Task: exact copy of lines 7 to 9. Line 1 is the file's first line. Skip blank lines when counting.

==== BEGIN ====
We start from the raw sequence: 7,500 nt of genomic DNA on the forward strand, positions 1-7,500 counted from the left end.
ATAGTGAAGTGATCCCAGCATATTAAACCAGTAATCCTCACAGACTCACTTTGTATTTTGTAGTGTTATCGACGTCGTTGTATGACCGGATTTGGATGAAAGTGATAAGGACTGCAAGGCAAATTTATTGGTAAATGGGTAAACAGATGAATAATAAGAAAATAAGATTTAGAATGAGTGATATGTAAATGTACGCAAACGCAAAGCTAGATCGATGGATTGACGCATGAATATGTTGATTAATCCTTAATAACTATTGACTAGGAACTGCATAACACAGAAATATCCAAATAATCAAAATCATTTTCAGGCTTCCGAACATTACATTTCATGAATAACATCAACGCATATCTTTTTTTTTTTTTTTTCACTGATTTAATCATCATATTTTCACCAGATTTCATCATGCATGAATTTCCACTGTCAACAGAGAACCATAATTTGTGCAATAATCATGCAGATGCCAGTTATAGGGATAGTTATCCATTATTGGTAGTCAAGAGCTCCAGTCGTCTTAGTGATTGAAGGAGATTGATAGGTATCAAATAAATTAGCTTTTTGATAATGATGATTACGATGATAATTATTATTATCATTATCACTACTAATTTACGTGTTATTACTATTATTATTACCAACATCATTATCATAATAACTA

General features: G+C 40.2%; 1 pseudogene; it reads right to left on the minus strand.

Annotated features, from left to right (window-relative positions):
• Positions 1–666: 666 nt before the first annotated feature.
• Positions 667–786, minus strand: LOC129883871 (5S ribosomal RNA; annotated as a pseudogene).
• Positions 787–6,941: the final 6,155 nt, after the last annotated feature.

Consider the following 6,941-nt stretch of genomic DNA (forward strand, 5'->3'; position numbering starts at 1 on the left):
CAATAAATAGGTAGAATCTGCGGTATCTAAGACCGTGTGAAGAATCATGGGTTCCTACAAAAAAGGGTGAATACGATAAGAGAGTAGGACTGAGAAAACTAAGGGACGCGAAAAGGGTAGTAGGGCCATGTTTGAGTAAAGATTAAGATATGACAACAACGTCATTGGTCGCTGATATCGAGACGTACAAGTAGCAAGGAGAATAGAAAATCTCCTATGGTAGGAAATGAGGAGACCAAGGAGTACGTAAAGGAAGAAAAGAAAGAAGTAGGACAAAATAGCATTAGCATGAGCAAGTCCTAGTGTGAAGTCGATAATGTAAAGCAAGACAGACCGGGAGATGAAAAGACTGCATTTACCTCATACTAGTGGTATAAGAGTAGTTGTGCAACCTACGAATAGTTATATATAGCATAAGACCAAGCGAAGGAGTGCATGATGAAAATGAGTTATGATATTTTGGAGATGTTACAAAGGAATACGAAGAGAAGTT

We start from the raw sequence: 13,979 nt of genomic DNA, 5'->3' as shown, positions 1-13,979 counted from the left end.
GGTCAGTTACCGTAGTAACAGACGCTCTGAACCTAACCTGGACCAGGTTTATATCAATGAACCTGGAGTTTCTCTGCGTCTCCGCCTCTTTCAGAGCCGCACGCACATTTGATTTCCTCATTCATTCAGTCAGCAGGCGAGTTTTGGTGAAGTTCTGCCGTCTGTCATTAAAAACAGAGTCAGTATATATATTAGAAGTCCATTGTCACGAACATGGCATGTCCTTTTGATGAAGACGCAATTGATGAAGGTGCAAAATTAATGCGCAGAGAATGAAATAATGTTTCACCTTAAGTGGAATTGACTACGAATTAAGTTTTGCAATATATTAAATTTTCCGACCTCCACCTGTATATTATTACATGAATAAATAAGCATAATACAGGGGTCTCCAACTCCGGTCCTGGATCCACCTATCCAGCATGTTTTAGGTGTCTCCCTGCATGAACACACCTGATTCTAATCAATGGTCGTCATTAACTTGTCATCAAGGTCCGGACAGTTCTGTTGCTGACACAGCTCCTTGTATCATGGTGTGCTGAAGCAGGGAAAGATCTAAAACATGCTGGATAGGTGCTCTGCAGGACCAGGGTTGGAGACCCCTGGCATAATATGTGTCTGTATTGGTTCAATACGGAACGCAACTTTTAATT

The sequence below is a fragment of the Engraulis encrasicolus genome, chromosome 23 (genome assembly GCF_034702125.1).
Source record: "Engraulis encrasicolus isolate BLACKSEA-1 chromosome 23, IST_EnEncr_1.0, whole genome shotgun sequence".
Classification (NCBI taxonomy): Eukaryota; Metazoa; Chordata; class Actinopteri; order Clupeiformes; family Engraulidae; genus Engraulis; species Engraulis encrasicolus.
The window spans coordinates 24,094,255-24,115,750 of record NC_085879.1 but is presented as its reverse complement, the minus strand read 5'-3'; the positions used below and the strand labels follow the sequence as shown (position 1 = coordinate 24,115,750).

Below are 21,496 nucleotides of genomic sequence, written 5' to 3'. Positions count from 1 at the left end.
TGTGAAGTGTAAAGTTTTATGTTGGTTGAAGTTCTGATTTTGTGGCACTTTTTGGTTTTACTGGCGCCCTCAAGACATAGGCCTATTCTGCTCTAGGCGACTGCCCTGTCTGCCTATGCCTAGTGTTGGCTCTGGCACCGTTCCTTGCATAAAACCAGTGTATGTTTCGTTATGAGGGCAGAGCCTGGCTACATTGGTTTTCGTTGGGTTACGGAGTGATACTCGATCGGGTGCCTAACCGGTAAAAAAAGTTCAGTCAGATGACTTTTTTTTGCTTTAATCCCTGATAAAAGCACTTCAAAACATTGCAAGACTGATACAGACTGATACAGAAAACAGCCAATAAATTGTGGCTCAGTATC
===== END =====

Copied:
• Positions 787–6,941: the final 6,155 nt, after the last annotated feature.

Consider the following 6,941-nt stretch of genomic DNA (forward strand, 5'->3'; position numbering starts at 1 on the left):
CAATAAATAGGTAGAATCTGCGGTATCTAAGACCGTGTGAAGAATCATGGGTTCCTACAAAAAAGGGTGAATACGATAAGAGAGTAGGACTGAGAAAACTAAGGGACGCGAAAAGGGTAGTAGGGCCATGTTTGAGTAAAGATTAAGATATGACAACAACGTCATTGGTCGCTGATATCGAGACGTACAAGTAGCAAGGAGAATAGAAAATCTCCTATGGTAGGAAATGAGGAGACCAAGGAGTACGTAAAGGAAGAAAAGAAAGAAGTAGGACAAAATAGCATTAGCATGAGCAAGTCCTAGTGTGAAGTCGATAATGTAAAGCAAGACAGACCGGGAGATGAAAAGACTGCATTTACCTCATACTAGTGGTATAAGAGTAGTTGTGCAACCTACGAATAGTTATATATAGCATAAGACCAAGCGAAGGAGTGCATGATGAAAATGAGTTATGATATTTTGGAGATGTTACAAAGGAATACGAAGAGAAGTT